• Which methods of communication would work well in connecting with this audience? Look at demographic information about which age groups and types of people use mobile devices, and how they use them.

Different groups of people respond variously to what they see and read. Their tastes and preferences will affect how well they respond to the type of communications they receive, so make sure to research your target audience thoroughly before making other plans.

Devise your campaign strategies.

Now that you have clearly defined your objectives and identified your target audience, you can start planning campaign strategies. Even though you are planning a mobile marketing campaign, you should decide which methods of mobile communication you want to use (audio? video? mobile websites?). You should also choose whether you want to push information to customers, or pull them to your company to start a dialog.

Push-based campaigns mean you send information out to customers and hope they respond by purchasing your product or service. Push can include sending text messages to everyone on a mailing list or informing them of, say, an album release or new promotion.

Pull and dialogue-based campaigns will require more planning and effort, but they also tend to be more effective at turning potential buyers into actual sales. Pull-based campaigns focus on “pulling” customers back to your company, such as by using SMS to send out a link to your website, or building an application customers can download, which will inform them about your product.

There are several other factors to consider when you’re in the strategic planning stage of a campaign.

Is your campaign intended to be brand-oriented or promotion-oriented? A brand campaign is designed to create a connection with your customer over the long term. A promotion campaign is designed to give your customer a reason to buy your product or service immediately.

The diagram below illustrates how several different kinds of companies might explore the nature of their campaigns.



The Y-axis indicates whether the campaign is brand-oriented or promotion-oriented. The X-axis indicates whether the campaign is location- centric or non location-centric.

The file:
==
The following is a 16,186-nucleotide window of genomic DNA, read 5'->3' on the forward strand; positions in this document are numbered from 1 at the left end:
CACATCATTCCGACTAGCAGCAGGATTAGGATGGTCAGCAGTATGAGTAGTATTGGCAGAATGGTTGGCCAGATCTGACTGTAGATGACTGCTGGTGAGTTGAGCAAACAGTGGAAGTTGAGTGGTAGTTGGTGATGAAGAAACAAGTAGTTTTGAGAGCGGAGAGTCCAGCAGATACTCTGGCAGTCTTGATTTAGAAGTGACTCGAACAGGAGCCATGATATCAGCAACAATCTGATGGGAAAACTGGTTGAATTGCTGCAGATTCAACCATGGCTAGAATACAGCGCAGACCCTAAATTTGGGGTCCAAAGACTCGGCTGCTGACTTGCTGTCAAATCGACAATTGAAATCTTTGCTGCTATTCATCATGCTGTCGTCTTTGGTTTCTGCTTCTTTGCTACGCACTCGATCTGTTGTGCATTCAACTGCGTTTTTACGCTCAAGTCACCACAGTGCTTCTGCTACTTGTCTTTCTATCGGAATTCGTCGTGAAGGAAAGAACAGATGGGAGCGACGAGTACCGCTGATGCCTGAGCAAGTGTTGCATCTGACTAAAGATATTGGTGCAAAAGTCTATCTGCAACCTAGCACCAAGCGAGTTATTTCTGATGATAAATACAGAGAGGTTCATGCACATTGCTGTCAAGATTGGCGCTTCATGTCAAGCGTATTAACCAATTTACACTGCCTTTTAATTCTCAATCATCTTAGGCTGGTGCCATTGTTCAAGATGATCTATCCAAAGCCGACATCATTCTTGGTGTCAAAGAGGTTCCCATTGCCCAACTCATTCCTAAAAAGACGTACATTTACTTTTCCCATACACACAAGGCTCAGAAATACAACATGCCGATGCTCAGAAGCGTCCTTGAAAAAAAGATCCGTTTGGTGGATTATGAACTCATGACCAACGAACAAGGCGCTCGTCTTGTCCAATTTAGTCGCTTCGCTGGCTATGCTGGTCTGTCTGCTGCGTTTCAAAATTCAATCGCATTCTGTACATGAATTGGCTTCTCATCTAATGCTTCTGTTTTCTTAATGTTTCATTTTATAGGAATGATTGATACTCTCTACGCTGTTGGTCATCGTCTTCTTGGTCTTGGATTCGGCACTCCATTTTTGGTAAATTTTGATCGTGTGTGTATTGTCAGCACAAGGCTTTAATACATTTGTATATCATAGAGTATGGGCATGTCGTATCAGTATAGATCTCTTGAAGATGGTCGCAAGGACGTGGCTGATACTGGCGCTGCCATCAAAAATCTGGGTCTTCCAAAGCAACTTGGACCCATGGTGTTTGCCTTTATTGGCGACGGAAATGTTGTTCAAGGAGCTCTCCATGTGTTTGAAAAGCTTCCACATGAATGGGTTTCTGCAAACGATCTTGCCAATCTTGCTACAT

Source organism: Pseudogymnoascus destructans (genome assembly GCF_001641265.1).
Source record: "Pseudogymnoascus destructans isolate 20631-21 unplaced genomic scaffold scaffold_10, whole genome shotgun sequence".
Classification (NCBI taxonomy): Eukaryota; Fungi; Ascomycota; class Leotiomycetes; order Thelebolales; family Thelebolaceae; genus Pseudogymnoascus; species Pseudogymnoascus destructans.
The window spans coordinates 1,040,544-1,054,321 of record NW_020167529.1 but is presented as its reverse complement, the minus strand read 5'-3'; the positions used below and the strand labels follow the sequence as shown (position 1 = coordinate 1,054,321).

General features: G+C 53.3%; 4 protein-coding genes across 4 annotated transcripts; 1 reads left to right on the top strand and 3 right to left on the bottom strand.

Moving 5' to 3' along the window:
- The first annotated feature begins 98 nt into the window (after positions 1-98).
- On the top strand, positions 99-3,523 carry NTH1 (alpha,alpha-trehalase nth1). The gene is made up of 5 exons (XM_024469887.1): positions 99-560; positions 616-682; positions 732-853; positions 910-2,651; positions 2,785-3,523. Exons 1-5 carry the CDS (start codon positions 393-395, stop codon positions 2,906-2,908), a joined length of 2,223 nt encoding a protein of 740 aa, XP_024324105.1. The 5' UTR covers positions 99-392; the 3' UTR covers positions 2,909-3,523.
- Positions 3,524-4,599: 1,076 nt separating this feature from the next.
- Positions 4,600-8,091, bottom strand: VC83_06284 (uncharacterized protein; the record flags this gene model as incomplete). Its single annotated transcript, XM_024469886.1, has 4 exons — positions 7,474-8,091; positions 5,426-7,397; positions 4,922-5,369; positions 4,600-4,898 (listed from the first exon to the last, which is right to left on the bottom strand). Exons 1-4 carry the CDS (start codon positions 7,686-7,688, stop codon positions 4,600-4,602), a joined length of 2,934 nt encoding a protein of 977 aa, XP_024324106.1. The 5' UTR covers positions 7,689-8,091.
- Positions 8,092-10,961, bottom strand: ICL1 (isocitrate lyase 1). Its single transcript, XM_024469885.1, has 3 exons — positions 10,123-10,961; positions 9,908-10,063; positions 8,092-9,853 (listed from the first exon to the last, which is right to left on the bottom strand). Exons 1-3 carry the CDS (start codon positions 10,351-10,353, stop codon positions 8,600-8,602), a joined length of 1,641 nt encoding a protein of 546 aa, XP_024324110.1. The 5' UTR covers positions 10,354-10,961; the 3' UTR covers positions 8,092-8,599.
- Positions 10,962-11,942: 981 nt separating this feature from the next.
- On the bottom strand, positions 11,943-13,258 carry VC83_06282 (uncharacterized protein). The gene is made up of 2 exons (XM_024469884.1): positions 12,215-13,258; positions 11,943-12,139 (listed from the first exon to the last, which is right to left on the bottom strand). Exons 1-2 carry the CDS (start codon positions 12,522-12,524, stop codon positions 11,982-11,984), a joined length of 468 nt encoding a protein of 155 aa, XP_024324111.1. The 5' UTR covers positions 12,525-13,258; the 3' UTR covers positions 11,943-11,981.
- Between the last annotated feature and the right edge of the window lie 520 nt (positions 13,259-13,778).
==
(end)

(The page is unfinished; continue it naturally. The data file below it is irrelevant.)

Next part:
For example, if your company is a brick-and-mortar retailer, your campaign will be location-centric, because you want to drive people to your location. If you’re a non- profit organization, your campaign won’t be location-centric, because you don’t usually need to drive people to a specific brick-and-mortar location.

Determine the length of your campaign.

Once you’ve specified strategies for your mobile campaign, the next step is to decide how long it will run.

Will your campaign be a one-shot action, or will it be a series of actions? The length and duration of the campaign will affect how you design it. If you want this campaign to run for an extended length of time, be sure to repeatedly “inject” it with advertising activity. Otherwise, customer response will grind to a halt.

Incorporate other media.

Finally, determine what other media you will be using to promote your mobile marketing strategy.

Are you going to inform customers about a mobile application through e-mail and web advertising? Will you tell people to sign up for text message updates through radio commercials?

How you use other media should have a profound effect on how you design your campaign. Likewise, your campaign objectives and your target audience should affect your selection of the types of other media you will use.

The preceding are basic considerations, and may even seem obvious, depending on your marketing background, but they are worth addressing here because they are so important.

Without clearly defined answers to these preliminary questions and considerations, your mobile marketing campaign won’t set off in the direction it should, to succeed.

Budgeting and Scheduling